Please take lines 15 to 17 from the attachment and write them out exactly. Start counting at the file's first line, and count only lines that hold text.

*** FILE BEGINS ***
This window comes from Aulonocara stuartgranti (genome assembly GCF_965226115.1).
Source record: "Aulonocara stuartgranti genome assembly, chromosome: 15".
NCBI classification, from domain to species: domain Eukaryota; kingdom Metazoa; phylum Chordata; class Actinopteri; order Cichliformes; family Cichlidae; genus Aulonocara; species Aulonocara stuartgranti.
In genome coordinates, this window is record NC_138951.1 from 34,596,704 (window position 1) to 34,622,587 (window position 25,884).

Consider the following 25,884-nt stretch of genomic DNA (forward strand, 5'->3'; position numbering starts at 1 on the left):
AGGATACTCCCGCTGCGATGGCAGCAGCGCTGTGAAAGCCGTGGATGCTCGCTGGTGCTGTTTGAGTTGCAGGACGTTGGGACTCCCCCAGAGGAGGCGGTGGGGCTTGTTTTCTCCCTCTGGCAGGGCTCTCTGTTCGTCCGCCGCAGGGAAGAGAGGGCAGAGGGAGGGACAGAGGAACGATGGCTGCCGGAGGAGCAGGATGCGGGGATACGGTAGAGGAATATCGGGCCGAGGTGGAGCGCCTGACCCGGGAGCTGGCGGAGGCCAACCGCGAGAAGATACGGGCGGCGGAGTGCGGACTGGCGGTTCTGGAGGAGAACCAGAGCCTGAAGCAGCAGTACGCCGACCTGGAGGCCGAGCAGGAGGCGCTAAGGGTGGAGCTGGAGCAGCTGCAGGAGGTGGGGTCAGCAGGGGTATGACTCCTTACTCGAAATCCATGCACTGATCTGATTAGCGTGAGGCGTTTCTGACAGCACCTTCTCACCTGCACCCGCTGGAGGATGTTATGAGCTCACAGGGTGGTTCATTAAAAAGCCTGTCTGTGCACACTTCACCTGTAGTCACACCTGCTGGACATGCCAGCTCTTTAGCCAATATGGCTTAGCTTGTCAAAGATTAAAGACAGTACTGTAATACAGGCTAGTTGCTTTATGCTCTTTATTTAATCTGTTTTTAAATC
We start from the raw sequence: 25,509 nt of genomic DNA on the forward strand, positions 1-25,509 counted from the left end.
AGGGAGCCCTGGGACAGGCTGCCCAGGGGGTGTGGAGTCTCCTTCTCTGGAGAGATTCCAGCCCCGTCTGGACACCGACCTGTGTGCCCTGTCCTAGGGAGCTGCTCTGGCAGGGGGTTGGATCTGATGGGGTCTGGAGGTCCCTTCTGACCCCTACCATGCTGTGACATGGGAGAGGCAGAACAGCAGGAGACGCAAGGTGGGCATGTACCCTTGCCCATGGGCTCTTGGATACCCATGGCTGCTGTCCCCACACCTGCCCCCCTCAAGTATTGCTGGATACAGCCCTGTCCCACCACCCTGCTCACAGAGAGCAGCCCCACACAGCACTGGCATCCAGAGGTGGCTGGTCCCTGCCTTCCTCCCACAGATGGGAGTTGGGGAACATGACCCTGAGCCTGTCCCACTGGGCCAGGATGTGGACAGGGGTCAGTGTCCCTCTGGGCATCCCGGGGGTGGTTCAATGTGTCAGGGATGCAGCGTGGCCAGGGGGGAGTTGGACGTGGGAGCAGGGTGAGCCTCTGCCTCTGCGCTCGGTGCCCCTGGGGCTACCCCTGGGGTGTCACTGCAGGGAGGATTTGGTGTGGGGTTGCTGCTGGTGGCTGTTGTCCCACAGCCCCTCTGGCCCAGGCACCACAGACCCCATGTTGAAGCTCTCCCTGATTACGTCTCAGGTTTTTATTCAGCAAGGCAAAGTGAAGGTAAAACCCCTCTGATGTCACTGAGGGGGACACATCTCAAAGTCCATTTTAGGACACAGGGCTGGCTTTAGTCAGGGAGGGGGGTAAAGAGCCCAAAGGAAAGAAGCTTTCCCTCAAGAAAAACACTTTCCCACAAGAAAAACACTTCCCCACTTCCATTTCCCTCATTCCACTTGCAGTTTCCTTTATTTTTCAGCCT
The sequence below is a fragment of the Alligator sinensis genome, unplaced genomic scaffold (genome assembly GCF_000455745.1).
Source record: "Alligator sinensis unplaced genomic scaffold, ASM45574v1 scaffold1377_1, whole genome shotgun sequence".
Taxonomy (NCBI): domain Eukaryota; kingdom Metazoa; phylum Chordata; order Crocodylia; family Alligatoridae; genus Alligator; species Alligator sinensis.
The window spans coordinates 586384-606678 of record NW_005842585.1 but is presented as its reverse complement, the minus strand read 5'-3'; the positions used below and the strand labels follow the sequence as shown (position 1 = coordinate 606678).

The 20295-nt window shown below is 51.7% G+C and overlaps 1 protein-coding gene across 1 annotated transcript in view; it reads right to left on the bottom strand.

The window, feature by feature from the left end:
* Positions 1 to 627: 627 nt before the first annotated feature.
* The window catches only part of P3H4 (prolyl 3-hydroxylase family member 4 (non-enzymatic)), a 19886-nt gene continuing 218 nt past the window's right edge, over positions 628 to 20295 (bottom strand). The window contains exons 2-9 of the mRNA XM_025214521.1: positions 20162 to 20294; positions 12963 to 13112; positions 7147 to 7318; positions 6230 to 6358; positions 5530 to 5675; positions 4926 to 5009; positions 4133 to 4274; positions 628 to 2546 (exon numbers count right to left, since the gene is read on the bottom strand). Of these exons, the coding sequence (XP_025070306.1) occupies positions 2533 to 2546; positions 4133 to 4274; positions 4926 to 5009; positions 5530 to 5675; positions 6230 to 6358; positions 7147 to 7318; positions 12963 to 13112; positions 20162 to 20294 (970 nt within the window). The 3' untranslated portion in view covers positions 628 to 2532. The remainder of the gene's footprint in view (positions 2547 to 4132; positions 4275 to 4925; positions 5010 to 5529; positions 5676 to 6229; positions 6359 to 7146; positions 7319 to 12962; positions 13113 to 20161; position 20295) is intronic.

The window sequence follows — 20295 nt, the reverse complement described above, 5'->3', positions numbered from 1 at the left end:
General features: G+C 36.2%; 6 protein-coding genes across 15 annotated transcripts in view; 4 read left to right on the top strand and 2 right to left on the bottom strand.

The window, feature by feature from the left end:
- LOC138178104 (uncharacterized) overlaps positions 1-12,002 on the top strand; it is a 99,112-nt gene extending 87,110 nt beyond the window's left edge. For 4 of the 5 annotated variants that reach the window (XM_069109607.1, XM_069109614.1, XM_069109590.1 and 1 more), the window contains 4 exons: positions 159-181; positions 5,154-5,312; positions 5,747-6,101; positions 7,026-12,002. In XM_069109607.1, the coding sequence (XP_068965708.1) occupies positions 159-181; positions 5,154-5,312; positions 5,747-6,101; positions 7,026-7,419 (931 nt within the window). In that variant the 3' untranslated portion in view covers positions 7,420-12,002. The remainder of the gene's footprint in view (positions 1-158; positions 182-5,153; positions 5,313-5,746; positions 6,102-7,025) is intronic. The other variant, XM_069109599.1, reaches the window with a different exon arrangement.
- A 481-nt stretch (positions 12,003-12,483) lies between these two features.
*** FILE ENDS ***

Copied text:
* Positions 1 to 627: 627 nt before the first annotated feature.
* The window catches only part of P3H4 (prolyl 3-hydroxylase family member 4 (non-enzymatic)), a 19886-nt gene continuing 218 nt past the window's right edge, over positions 628 to 20295 (bottom strand). The window contains exons 2-9 of the mRNA XM_025214521.1: positions 20162 to 20294; positions 12963 to 13112; positions 7147 to 7318; positions 6230 to 6358; positions 5530 to 5675; positions 4926 to 5009; positions 4133 to 4274; positions 628 to 2546 (exon numbers count right to left, since the gene is read on the bottom strand). Of these exons, the coding sequence (XP_025070306.1) occupies positions 2533 to 2546; positions 4133 to 4274; positions 4926 to 5009; positions 5530 to 5675; positions 6230 to 6358; positions 7147 to 7318; positions 12963 to 13112; positions 20162 to 20294 (970 nt within the window). The 3' untranslated portion in view covers positions 628 to 2532. The remainder of the gene's footprint in view (positions 2547 to 4132; positions 4275 to 4925; positions 5010 to 5529; positions 5676 to 6229; positions 6359 to 7146; positions 7319 to 12962; positions 13113 to 20161; position 20295) is intronic.

The window sequence follows — 20295 nt, the reverse complement described above, 5'->3', positions numbered from 1 at the left end: